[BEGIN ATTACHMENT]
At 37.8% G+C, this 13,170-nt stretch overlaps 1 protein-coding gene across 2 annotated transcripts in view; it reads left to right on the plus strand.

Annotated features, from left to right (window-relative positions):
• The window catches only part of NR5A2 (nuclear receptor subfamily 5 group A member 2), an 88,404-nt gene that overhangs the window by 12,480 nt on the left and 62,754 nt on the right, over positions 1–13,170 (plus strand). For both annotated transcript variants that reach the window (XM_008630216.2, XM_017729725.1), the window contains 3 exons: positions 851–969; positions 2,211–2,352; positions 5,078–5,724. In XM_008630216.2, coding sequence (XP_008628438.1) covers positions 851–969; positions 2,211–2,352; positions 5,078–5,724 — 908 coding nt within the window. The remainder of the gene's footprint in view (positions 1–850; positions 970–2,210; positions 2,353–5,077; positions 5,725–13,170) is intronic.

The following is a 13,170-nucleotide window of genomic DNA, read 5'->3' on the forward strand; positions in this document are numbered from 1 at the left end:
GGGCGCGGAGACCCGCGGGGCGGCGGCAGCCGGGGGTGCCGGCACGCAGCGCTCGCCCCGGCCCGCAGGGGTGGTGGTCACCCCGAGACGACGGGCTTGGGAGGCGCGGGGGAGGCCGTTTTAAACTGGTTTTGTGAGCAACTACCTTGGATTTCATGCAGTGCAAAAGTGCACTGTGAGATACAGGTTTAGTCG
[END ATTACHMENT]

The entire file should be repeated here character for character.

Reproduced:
At 37.8% G+C, this 13,170-nt stretch overlaps 1 protein-coding gene across 2 annotated transcripts in view; it reads left to right on the plus strand.

Annotated features, from left to right (window-relative positions):
• The window catches only part of NR5A2 (nuclear receptor subfamily 5 group A member 2), an 88,404-nt gene that overhangs the window by 12,480 nt on the left and 62,754 nt on the right, over positions 1–13,170 (plus strand). For both annotated transcript variants that reach the window (XM_008630216.2, XM_017729725.1), the window contains 3 exons: positions 851–969; positions 2,211–2,352; positions 5,078–5,724. In XM_008630216.2, coding sequence (XP_008628438.1) covers positions 851–969; positions 2,211–2,352; positions 5,078–5,724 — 908 coding nt within the window. The remainder of the gene's footprint in view (positions 1–850; positions 970–2,210; positions 2,353–5,077; positions 5,725–13,170) is intronic.

The following is a 13,170-nucleotide window of genomic DNA, read 5'->3' on the forward strand; positions in this document are numbered from 1 at the left end:
GGGCGCGGAGACCCGCGGGGCGGCGGCAGCCGGGGGTGCCGGCACGCAGCGCTCGCCCCGGCCCGCAGGGGTGGTGGTCACCCCGAGACGACGGGCTTGGGAGGCGCGGGGGAGGCCGTTTTAAACTGGTTTTGTGAGCAACTACCTTGGATTTCATGCAGTGCAAAAGTGCACTGTGAGATACAGGTTTAGTCG